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Climate a toxic topic for Republicans - FT.com

Climate a toxic topic for Republicans - FT.com


June 3,
2014 4:53 pm

Climate a toxic topic for Republicans

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Weeks before Barack Obama
launched his administration’s most ambitious plan to cut carbon
emissions
, four Republicans competing to be the party’s Senate candidate in
North Carolina were asked if climate change was real.
One by one in a televised debate, they gave the same, firm, single-word answer:
“No.”
After a period decades ago when Republicans
led the debate on climate change and more recently competed with Democrats on policies to combat it, the party and its leaders now barely touch
the issue, so toxic has it become among conservative activists.


“Conservatives break out in hives once you
mention carbon and have an anaphylactic reaction once you mention tax,” said
Bob Inglis, a former Republican congressman forced out of Congress largely
because of his support for action on climate change.



Republicans are furious at Mr Obama’s
announcement on Monday, using new Environmental Protection Agency rules to cut
emissions from power stations by 30 per cent by 2030 from 2005 levels, a move
with the potential to reshape the US electricity sector.


But Mr Obama had no choice if he wanted to
move on climate change, because the Republicans’ hostility to mitigating carbon
emissions has ensured that Congress will be paralysed over the issue for the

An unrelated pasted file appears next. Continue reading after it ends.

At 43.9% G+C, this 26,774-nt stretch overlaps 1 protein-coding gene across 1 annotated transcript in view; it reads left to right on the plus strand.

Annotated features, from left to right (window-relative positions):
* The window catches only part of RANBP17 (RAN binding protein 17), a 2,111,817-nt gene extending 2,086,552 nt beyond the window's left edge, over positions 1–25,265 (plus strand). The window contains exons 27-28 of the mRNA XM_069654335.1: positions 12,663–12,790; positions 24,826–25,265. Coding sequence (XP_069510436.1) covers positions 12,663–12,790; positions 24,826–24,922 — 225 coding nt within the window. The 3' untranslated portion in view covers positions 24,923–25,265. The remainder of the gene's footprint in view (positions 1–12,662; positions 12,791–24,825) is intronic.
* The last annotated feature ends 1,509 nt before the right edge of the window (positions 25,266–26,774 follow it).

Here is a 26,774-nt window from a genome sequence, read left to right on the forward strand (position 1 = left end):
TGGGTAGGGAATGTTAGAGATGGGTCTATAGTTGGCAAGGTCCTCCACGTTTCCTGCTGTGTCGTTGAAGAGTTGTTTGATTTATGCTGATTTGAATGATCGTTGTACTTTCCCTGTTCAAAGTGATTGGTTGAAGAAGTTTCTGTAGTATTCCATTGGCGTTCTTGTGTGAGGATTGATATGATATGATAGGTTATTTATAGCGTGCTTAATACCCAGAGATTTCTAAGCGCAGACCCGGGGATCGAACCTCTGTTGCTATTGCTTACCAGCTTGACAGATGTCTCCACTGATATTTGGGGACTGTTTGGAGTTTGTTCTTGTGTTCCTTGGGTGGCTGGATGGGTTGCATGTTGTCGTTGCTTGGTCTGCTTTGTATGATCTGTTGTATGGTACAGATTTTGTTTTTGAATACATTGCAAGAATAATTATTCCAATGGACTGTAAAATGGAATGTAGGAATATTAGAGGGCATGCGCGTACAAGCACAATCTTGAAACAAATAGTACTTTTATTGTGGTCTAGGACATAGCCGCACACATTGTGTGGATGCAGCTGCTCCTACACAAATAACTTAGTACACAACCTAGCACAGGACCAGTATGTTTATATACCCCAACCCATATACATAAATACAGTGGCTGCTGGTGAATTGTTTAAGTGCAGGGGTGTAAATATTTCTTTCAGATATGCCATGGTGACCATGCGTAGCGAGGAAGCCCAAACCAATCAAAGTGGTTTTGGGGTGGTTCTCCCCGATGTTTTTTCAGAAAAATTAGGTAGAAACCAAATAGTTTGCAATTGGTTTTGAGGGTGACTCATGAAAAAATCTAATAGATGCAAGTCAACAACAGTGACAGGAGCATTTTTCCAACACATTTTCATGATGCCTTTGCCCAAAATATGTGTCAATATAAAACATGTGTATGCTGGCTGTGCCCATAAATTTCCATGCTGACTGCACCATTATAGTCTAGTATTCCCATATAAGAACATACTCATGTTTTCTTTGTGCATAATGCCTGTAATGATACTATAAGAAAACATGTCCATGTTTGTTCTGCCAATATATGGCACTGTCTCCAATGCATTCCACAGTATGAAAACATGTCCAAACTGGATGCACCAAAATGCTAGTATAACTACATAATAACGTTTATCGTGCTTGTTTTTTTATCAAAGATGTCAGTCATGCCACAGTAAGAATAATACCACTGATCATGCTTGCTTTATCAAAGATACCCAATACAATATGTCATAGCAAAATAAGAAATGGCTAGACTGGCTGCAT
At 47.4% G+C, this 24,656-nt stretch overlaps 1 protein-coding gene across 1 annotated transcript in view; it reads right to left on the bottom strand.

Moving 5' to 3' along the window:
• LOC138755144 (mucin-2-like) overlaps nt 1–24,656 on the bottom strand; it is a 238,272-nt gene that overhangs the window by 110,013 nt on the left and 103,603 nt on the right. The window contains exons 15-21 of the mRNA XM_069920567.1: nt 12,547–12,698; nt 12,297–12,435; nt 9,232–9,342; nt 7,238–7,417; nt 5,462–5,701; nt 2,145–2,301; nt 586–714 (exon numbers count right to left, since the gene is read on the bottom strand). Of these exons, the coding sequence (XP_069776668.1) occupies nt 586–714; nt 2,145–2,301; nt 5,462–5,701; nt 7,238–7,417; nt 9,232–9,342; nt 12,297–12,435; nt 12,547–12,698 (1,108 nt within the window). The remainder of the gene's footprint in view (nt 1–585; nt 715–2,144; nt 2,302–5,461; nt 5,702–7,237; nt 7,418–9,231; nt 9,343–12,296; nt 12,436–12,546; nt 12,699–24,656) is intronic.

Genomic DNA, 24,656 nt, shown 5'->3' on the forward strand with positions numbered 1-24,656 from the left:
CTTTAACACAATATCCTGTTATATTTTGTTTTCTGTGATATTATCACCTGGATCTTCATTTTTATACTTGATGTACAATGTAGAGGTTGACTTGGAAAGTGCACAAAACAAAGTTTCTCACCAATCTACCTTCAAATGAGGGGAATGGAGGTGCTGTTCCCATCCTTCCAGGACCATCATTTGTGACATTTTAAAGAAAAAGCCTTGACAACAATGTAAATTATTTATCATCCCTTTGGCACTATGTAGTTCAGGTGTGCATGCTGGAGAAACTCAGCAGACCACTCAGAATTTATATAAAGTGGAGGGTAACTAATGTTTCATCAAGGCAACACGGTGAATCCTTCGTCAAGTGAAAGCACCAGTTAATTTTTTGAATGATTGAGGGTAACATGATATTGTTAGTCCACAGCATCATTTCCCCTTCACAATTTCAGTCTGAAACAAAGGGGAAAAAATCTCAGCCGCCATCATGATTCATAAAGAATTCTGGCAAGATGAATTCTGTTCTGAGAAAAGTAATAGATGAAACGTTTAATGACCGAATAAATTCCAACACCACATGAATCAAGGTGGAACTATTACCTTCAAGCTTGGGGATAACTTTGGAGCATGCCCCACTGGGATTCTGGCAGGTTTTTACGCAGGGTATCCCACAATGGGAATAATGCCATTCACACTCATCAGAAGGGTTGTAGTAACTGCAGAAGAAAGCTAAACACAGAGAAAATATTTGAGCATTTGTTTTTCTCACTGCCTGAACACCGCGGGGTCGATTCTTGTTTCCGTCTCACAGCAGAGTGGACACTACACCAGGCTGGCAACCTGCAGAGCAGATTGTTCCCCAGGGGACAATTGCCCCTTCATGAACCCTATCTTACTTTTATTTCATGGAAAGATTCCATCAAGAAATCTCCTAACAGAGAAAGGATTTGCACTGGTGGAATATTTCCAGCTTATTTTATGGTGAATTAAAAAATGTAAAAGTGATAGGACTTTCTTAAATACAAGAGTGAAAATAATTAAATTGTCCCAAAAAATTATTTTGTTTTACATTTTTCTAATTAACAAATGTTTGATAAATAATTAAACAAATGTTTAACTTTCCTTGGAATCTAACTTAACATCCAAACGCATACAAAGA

foreseeable future.


Although views among Republicans range from
outright denial to scepticism, the reasons the politics over climate change
have shifted so radically goes well beyond the debate over science.


In the short term, in the
race for control of the Senate in the congressional midterm elections in
November, the future of the coal industry could be pivotal in mining states
such as Kentucky, now held by Mitch
McConnell
, the Republican minority leader.
“In the Senate, Kentucky is Ground Zero,”
said Jennifer Duffy, of the Cook Political Report in Washington. “It’s not just
about the health of the [coal] industry; for the workers, it’s about whether
their jobs, their families and their communities survive.”


The latest news and analysis on the world’s
changing climate and the political moves afoot to tackle the problem


Mr McConnell’s Democratic
opponent in Kentucky, Alison Lundergan Grimes, herself immediately attacked Mr
Obama’s announcement, with an advertisement featuring a miner proudly holding a lump of
coal.

Mr Obama successfully beat off a well-funded
campaign against him by the coal industry in Ohio and Virginia in the 2012
presidential election but Mr McConnell may have more success this year in using
the issue to hold his seat.


“There are hardly any Republican lawmakers in
states that aren’t energy production states, so there’s little downside risk
for them to be so pro-energy,” said Brandon Barford, partner at Beacon Policy
Advisors, a research group.



“Even the Republicans left in swing states
are from rural parts that benefit from the energy boom,” he added, giving as
examples the coal-producing regions of West Virginia and Kentucky.